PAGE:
A Tale of Bright and Dark—some wisdom for the solstice

Since my post falls just one day before the solstice, I thought I’d take inspiration from that and share one of my favorite modern fables:  A man was being transferred to a new town, smaller than the one he came from.  As he drove in to check out the housing possibilities, he saw an old man in a chair on his porch—clearly a long-time native, who’d know a lot about the town.  So he parked and went up to the old man.

“I’m about to move here,” he said, “And I was wondering if you could tell me what kind of town this is, what the people are like.”

“What was the town you came from like?” the old man asked.

“Actually, that’s why I stopped to ask you,” the man said.  “Because the town I came from was horrible.  The people were unfriendly and rude and selfish—they’d as soon cheat you as look at you!  And forget about anyone helping you out.  I was hoping this town would be better.”

The old man shook his head sadly.  “Sorry, son.  Sounds like this town is pretty much like the one you came from.”

“I was afraid of that,” the man said gloomily, and he drove away.

A few days later, another man who was about to move there drove into to the town.  He saw the old man, and stopped to ask him the same question.

Once again the old man asked, “What was the town you came from like?”

“That’s why I asked,” the man said.  “It was wonderful.  The nicest people you could ever meet—helpful, honest, kind.  If I hadn’t been transferred I’ve have lived there forever, because it was such a great place.”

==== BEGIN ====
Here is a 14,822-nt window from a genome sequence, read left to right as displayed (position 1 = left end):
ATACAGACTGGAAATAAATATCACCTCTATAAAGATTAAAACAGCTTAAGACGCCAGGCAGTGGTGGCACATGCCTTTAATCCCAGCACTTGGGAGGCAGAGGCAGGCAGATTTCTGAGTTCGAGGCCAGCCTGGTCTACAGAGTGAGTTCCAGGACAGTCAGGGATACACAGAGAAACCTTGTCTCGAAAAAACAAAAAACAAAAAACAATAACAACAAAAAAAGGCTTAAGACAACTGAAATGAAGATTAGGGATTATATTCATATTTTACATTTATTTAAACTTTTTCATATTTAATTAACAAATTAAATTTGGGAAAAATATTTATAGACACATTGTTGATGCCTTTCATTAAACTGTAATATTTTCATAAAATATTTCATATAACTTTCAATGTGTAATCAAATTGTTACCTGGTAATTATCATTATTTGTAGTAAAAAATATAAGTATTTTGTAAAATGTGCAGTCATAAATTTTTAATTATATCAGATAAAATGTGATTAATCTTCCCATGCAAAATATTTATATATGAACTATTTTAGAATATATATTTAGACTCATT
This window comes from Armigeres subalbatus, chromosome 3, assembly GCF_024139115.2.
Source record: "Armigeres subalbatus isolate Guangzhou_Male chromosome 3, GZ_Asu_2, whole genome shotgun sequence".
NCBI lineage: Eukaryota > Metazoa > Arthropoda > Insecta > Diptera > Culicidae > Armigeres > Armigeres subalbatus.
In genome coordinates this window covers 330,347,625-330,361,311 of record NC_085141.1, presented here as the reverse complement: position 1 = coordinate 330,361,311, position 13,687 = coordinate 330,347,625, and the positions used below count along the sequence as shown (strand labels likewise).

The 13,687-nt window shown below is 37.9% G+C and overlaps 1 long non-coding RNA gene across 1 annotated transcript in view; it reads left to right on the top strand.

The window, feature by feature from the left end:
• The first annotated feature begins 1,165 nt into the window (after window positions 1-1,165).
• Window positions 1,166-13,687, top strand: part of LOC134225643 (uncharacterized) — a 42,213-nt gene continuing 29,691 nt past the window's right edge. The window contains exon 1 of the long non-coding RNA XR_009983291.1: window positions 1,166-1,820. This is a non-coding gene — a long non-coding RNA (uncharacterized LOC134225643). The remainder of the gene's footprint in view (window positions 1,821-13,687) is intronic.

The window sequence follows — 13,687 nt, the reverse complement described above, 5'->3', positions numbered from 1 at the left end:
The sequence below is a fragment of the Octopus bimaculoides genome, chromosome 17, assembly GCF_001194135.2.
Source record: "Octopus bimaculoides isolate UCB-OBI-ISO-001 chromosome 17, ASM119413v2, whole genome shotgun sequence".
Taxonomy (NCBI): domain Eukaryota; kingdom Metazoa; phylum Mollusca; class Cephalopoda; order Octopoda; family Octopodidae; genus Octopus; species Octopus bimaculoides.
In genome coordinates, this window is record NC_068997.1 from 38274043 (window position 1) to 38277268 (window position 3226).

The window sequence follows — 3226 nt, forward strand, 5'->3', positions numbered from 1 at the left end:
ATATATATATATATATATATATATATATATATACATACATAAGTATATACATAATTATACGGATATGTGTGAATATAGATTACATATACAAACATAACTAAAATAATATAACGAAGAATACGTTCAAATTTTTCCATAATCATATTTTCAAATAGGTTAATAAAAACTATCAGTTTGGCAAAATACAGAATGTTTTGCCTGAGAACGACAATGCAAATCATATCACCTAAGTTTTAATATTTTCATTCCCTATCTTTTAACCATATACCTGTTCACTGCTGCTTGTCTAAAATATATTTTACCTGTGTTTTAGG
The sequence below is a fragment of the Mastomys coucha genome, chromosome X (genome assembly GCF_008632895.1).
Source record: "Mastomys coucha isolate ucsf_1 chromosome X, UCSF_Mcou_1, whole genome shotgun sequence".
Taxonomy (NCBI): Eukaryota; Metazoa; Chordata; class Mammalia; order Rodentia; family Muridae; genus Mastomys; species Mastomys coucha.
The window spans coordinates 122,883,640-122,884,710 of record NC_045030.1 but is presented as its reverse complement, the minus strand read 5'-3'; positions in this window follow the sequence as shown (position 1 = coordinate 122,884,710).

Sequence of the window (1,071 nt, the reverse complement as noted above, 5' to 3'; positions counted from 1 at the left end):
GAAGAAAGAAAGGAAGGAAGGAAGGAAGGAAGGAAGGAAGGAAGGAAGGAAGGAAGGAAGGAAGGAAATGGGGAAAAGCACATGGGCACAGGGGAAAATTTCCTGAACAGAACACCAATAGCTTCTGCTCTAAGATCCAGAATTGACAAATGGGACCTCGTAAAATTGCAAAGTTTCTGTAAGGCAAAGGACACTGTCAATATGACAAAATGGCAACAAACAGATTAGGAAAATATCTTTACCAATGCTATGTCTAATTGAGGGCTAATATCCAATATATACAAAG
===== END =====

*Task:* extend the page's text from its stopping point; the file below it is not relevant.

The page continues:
“Well, you’re in luck son,” the old man replied.  “The people in this town are just like the one you came from.”


 Karma, in it’s official philosophical definition, is probably a much more sophisticated concept than the “what goes around comes around” idea it’s often reduced to.  But I’ve evolved a personal definition to Karma—that the way you deal with people, and the people you choose to deal with, are what primarily creates your fate.  Sure, you can have genuine good luck, or bad…but most of life is about the people you interact with, and that’s something you control, consciously or not.

Mostly you see this in terms of “bad luck.”  I think of a hairdresser I once knew, whose ex-husband and all her ex-boyfriends (roughly half a dozen) were all genuinely crappy guys…and it never occurred to her that maybe her guy-selection criteria was at fault.  Or a talk radio host, who refused to date any woman who wouldn’t sleep with him if he took her to a nice restaurant…and then bitterly complained that all women were whores.  Or one of my father’s co-workers, who bragged about “getting the better of” everyone around him—including someone from whom he borrowed a pickup truck, put several hundred miles on it, and returned it with an empty gas tank.  And then boasted to several people about how he’d “scored.”  But he was genuinely surprised and indignant when my father refused to loan him the truck again.  The flip side of this is demonstrated by most of the other people I know.  Wonderful people, who have their share of simple bad luck—but when the bad times come, they have loving and supportive friends and family to help them through it.  Everyone, without even realizing it, is constantly creating their own karma—bright and dark.

So in honor of the darkest day of the year, cherish your loved ones and treat the rest of the world as you’d like to be treated.  It’s the best way I know to kindle light against the darkness.

Hilari Bell writes fantasy–mostly bright–for kids and teens.


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